Asset dependent organizations need to be continually educated and diligent about the importance of classifying assets in terms of the impact of asset failure on the organization. By using a prescriptive method to identify and classify failure consequences, organizations can most effectively allocate asset care resources within their enterprise asset management (EAM) model. Within the reliability-based maintenance (RBM) asset management model, this prescriptive means is a facilitated process called asset criticality ranking (ACR).

Using a list of all assets to be managed, ACR defines the relative importance of asset failure consequences to the overall business. This is accomplished by evaluating asset failure consequences against graduated criteria within several business impact factors. Typically, the business impact factors of safety, quality, throughput and cost are used for an evaluation, but ACR is unique from other asset criticality assessment tools because it allows for a completely customizable format. ACR recognizes input from a variety of sources, but is primarily a facilitated dialogue between subject matter experts (SMEs).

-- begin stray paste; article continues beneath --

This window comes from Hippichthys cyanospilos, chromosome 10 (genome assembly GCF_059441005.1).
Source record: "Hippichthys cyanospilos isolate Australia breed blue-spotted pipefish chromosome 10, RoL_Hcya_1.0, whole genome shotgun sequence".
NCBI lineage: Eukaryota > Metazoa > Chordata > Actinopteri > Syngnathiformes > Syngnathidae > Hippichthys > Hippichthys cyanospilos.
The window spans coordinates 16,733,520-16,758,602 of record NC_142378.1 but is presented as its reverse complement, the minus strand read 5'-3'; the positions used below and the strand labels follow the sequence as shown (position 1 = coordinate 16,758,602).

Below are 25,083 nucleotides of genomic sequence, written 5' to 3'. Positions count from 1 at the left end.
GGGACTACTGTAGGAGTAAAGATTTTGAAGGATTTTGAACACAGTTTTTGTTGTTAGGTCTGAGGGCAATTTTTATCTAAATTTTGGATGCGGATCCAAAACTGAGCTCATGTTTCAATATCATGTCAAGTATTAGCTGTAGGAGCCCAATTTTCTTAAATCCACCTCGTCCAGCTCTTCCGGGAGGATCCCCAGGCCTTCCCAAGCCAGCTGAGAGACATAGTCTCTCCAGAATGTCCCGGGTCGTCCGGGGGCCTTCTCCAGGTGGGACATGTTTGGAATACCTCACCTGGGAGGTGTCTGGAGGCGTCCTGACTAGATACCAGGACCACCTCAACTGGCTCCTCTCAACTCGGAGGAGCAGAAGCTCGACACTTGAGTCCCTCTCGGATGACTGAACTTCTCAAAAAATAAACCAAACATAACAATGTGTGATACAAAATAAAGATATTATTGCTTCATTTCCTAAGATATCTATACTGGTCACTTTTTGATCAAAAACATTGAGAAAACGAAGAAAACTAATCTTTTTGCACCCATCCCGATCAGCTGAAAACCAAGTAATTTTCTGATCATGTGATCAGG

Regardless of the business impact factors and criteria applied, ACR results in a numerical criticality score for each asset, which then can be put to use in a variety of ways, from daily maintenance workflow management to capital project funding decisions. The ACR numerical results can be scaled and grouped, making it possible to classify the asset groups by their functional importance to the business, such as non-essential to operations, essential to operations and critical to operations (listed in groups of least critical to most critical, respectively).

By using ACR, asset management stakeholders can systematically arrive at an agreement about which assets are important to the business and why, thereby appropriately applying resources for their care.

Table 1 – ACR usefulness to other areas in an organization